Kingsley, Elihu H.
Age: 23, credited to New Haven, VT
Unit(s): 5th VT INF
Service: enl 8/29/61, m/i 9/16/61, Pvt, Co. B, 5th VT INF, m/o 9/15/64
See Legend for expansion of abbreviationsVITALS
Birth: 05/22/1838, New Haven, VT
Burial: Evergreen Cemetery, New Haven, VT
Marker/Plot: Not recorded
Gravestone researcher/photographer: Alan Lathrop
Findagrave Memorial #: 140500377
Alias?: None noted
College?: Not Found
Veterans Home?: Not Found
(If there are state digraphs above, this soldier spent some time in a state or national soldiers' home in that state after the war)
2nd Great Grandfather of Gred Brda, Newport, MI
Great Grandfather of Marlene L. Krastel, Honey Brook, PA
(Are you a descendant, but not listed? Register today)
Evergreen Cemetery, New Haven, VT
Check the cemetery for location/directions and other veterans who may be buried there.
BiographyNone of us pick our own names. The ones who do have their own reasons for their choices of the handle we will be known by for the rest of our lives. Elihu was not a common name for a boy. Like most baby names, this one had a story behind it. For the majority of us, our parents chose their children's names based on some emotional attachment to it. Elihu's epithet originated from a biblical character in the story of Job. Afflicted with a severe trial of his patience and faith in God, Job had three "comforters" at his side who were there, supposedly, to provide him with positive support during his suffering. However, they only added to his torment and distress. Apparently Elihu's mother was aware of this story and the biblical character because she selected his name for her newborn son. Eunice, Elihu's mother, was poor, uneducated and single when she had Elihu. She had no husband nor any prospects of attaining one. She could not even take care of herself let alone provide a nurturing home environment for a child. Instead of being a delight to her, Elihu was just another burden on top of all the others this wretched female was trying to contend with.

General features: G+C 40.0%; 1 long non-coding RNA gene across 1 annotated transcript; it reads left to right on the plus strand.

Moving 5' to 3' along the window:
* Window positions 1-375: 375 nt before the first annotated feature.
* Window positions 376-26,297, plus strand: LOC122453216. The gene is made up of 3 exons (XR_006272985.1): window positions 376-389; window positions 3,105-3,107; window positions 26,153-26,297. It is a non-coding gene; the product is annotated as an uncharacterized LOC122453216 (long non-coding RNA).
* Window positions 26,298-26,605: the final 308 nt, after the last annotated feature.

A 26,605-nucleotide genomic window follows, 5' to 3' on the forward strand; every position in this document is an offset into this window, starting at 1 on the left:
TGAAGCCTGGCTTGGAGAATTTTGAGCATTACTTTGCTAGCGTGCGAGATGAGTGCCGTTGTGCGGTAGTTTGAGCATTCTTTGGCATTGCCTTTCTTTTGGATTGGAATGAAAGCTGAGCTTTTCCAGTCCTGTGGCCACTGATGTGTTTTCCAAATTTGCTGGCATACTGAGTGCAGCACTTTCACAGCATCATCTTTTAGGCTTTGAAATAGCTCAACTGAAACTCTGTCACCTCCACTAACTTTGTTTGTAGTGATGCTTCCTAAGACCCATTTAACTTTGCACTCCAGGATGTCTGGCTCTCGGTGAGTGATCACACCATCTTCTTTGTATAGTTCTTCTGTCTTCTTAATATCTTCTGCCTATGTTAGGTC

Elihu was born on May 22, 1838 in North Hero, Vermont. It was not known who his father was, although one possibility was a man named Thomas Kingsley or Kinsley. His mother, Eunice Ladd (1805-1876) was a native and life-long resident of North Hero. She was the daughter of Roger Ladd and a mother who was only known as BW. Nothing more was discovered about her youth other than she bore Elihu out of wedlock in 1838 when she was about twenty-eight. It seemed that she never married and always lived with people other than relatives. In 1850, she lived with a family named Hebbard. There was Elisha and his wife, Rebecca, a couple more good Biblical names common in the nineteenth century. They had two sons, Stephen, eight, and Hiram, two. They lived on a farm in North Hero. Elisha had a seventeen year old hired man working for him named Newel Wright. Eunice rounded out the household but had a special status in the family - she was labeled as a "pauper" on the census form. Elihu, her thirteen year old son, also lived in North Hero but with a different family. He lived with the Holmes'; Gilbert (forty-two), wife Diadama (sixty), and son, Hector (twenty-one). It appeared that the Holmes' ran some sort of foster home for wayward children as they had four young people of both sexes living with them and they all had different surnames. There was eight year old Laura Flanagan; thirteen year old "Chihu" (Elihu) Kinsley; twenty year old William Thompson from Ireland; and sixteen year old Eliza Leplesh. Gilbert operated a $1,500 farm with William's help. Hector was a student. The others had no designated job.